Truth be told, I can’t tell you my exact reasoning for starting a juice cleanse. Part of me wanted to get closer to my ideal physique; another wanted to wash away over two decades' worth of toxins. Yet another wanted to see what all the hype was about. Now, let me start off by saying Brad Pitt and I are not being mistaken for each other. I haven’t developed any superhuman senses, and my skin tone has stayed the same. However, a pound or two did come off after my week with the blender, and I did have enough energy to hit the gym every day in part due to certain concessions I made in the pursuit of healthiness.
I should probably clarify that I did not adhere to a strict juicing regimen that eliminated all solid foods, but that’s only because I did my homework. For the sake of getting a sufficient amount of fiber, I did not eliminate whole fruits and vegetables. Strict juice cleanses that require you to get rid of pulp from blended fruits and vegetables tend to remove all fiber from our diet. As you may know, fiber is essential to maintaining a healthy digestive system and also helps to regulate our body’s use of sugar. I was also unwilling to cut out my daily protein intake. After all, I am a growing boy that enjoys his gym time. A strict juice cleanse that forbids any solid food is not what most nutritional experts recommend.
“Juice cleansing has become the mainstream quick and easy way to achieve 'health' and 'detoxify the body,'" Carrington Organics Health and Nutrition Consultant Deborah Orlick Levy M.S., R.D. told Medical Daily in an email. “However, there is nothing in the medical literature to affirm that the body needs an outside source to cleanse itself. The body has its own way of detoxifying and does not need to be cleansed. Also, the ready-to-drink products are outrageously high in sugar content and low in fiber which can negate their so-called health benefits."
"In fact, I had a client come to me after he had been liberally drinking these products and was then informed by his doctor that his blood glucose level was high. This is a young man who exercised daily and tried to make seemingly healthy choices. But, these high sugar juices became a problem for his health,” she added.
Let’s get down to my eating schedule for the past week. Since I gave myself seven days to complete my experiment, I never really strayed from the daily routine. Mornings consisted of what I called the Green Juice:
Ingredients (all for a single drink):
1 cup of spinach
1 stalk of celery
1 head of romaine lettuce
Half of an apple
Half of a banana
Half of a pear
Half of a lemon
By the afternoon it was time for the Berry Drink.
Half of an apple
Half a banana
Last but not least was the Orange Drink.
1-inch cube of ginger
Make sure all juice is made the day of consumption, and do your research before substituting a more palatable ingredient.
As I mentioned, certain concessions were made so my digestion wasn’t interrupted. I had enough energy to make the gym, and my muscles could recover afterward. After my morning workout, I did sneak in my daily protein shake made with EAS Lean 15 protein powder and egg whites. For a snack, I allowed myself one cup of almonds per day and two whole pieces of a fruit or vegetable, but only ones that were included in the juice I had prior to the snack. Unable to comply with a vegetarian diet even for a week, in between lunch and dinner (Berry Drink and Orange Drink), I indulged in one can of tuna in water, dressed up with plain Greek yogurt, half of an avocado, and half a tomato. Thus, concludes my week without pizza.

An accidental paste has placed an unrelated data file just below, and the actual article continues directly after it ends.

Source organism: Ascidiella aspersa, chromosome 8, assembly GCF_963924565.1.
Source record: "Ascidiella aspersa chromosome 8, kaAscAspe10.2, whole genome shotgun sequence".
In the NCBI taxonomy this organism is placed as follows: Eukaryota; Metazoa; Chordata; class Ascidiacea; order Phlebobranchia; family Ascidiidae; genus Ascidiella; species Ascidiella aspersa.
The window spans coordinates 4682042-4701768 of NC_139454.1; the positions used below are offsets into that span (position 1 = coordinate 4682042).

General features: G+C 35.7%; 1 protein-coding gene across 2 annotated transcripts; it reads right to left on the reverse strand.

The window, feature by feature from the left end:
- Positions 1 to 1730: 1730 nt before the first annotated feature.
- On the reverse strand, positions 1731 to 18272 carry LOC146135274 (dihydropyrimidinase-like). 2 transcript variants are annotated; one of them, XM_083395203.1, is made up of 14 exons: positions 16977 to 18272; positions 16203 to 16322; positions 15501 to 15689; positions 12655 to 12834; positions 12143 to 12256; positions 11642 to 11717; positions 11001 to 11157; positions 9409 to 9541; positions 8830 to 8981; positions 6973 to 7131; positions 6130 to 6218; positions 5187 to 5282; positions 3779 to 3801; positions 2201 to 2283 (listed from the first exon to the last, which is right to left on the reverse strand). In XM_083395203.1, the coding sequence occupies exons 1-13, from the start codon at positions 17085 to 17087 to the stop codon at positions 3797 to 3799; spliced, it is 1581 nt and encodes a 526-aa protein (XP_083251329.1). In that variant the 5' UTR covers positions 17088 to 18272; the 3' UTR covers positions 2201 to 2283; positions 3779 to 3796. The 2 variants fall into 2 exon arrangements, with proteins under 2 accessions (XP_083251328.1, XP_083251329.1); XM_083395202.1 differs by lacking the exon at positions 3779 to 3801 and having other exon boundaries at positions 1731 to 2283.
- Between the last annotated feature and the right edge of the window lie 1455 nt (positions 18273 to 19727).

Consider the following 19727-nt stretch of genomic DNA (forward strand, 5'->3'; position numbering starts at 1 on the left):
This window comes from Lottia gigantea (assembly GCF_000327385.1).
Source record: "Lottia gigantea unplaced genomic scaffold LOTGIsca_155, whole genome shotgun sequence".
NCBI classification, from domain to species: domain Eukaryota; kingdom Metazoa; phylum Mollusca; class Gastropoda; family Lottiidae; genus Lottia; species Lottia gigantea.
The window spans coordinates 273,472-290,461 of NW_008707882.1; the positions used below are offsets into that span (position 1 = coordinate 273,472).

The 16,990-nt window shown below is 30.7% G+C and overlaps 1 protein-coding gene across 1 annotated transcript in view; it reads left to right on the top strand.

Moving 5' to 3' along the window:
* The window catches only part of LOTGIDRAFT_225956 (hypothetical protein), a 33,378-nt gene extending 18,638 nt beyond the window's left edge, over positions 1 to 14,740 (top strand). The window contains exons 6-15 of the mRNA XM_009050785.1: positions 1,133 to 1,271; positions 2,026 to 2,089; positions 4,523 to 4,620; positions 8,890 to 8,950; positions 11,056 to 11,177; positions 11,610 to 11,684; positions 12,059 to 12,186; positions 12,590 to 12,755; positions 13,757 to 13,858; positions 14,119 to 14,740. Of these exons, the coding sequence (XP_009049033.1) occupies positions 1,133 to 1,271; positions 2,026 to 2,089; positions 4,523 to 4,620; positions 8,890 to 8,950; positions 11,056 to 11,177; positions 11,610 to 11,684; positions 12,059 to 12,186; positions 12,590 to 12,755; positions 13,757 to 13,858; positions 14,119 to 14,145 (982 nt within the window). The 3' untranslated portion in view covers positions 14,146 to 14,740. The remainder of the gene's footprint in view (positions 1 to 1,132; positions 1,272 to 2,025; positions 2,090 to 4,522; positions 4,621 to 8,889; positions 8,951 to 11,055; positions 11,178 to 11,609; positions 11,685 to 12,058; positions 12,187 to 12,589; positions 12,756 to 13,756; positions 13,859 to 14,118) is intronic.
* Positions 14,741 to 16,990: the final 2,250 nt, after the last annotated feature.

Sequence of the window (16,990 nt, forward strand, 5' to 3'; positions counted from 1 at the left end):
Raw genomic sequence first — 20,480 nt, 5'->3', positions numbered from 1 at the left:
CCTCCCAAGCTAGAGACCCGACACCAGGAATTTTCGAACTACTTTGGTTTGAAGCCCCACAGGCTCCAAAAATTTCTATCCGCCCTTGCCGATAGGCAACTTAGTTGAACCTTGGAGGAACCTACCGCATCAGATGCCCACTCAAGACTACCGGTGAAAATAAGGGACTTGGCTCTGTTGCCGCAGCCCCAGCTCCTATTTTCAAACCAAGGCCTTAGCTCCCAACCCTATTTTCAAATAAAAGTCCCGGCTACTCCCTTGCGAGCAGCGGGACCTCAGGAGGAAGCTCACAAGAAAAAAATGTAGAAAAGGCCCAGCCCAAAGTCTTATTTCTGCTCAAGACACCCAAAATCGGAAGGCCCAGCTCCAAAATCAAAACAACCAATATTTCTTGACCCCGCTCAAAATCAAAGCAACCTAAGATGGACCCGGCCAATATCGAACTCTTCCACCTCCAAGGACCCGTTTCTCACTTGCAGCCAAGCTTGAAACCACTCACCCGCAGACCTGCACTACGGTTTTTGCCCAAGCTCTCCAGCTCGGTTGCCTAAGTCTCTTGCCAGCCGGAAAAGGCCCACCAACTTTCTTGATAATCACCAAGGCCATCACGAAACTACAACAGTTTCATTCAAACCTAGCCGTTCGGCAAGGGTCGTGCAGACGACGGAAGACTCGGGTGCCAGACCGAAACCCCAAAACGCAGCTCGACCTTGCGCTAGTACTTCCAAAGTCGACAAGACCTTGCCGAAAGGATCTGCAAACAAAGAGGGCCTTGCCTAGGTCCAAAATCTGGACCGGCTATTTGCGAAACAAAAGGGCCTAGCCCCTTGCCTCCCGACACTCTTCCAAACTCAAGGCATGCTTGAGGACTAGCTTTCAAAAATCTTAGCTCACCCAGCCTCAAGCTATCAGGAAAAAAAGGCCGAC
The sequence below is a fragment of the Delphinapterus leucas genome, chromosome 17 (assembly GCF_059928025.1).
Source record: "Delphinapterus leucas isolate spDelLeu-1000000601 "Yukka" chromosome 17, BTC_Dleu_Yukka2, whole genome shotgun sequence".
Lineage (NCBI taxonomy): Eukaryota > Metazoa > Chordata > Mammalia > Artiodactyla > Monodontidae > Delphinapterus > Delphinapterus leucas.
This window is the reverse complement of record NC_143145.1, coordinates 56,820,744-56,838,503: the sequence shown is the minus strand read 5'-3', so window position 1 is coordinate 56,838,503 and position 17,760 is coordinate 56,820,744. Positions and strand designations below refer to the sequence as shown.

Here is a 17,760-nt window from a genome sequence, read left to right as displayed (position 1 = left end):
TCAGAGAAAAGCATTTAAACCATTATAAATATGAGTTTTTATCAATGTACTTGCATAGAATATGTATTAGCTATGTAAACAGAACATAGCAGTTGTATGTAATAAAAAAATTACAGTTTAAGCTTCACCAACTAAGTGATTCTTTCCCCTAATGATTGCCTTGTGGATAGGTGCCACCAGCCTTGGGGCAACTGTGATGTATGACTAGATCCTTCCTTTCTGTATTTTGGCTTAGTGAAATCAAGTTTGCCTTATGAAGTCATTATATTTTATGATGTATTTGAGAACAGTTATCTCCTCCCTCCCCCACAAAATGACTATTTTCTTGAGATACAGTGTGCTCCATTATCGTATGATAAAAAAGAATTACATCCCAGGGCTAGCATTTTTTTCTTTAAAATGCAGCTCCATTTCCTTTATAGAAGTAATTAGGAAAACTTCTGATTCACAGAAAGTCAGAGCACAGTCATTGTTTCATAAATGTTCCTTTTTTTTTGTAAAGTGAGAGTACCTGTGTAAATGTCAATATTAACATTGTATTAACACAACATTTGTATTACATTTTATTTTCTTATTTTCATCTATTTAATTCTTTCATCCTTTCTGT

Some of the immediate effects I experienced during the “cleanse” was a surprisingly improved energy output. Before starting, I was convinced I would be lethargic throughout the day. Instead, I was more upbeat than usual and found myself spending more time at the gym. Another unexpected result was the impact it had on some of my gastrointestinal issues. For example, sitting at a desk all day, glued to my computer monitor and forgetting to stand up usually causes stomach cramps or bloating by the afternoon. While I don’t recommend sitting for the majority of your day, I found myself able to finish my work without feeling like a war was going on in my stomach. Lastly, I found juicing gave me the opportunity to work an assortment of fruits and vegetables into my diet, including ones I wouldn’t normally think to eat. That’s not to say I neglect produce, but eating green stuff without unhealthy additives such as high calorie dressings is rare.
Before starting your very own juice cleanse, there are few things you should know. First of all, don’t worry about going out and getting a top-of-the-line juicer that will cost you upward of $300. Your ordinary blender will work just fine, so long as you remember to thoroughly blend each item and give it one more mix before consuming. Second, don’t expect the pounds to come flying off or to be cured of all your illnesses. Even if you stand by a stricter juice regimen than I did, getting rid of fiber and protein will affect what your body does with calorie intake. Most importantly, only use organic fruits and vegetables. This may seem nitpicky, but it’s the only way to ensure your juice is free from any pesticides and oxidation. These are the enemy of any health diet and can destroy the vitamins, minerals, and phytonutrients juicing is intended for.
“I do not advocate the need for a juice cleanse. Sometimes people insist on trying it, though. My recommendation is always to limit to 3 days or less,” Orlick Levy said. “I always advise that it's healthier for the body to eat whole fruits and vegetables because of the high fiber content and satiety factor. Long term juice cleansing is unsustainable and unhealthy. Eating whole foods and making healthier choices will last your lifetime.”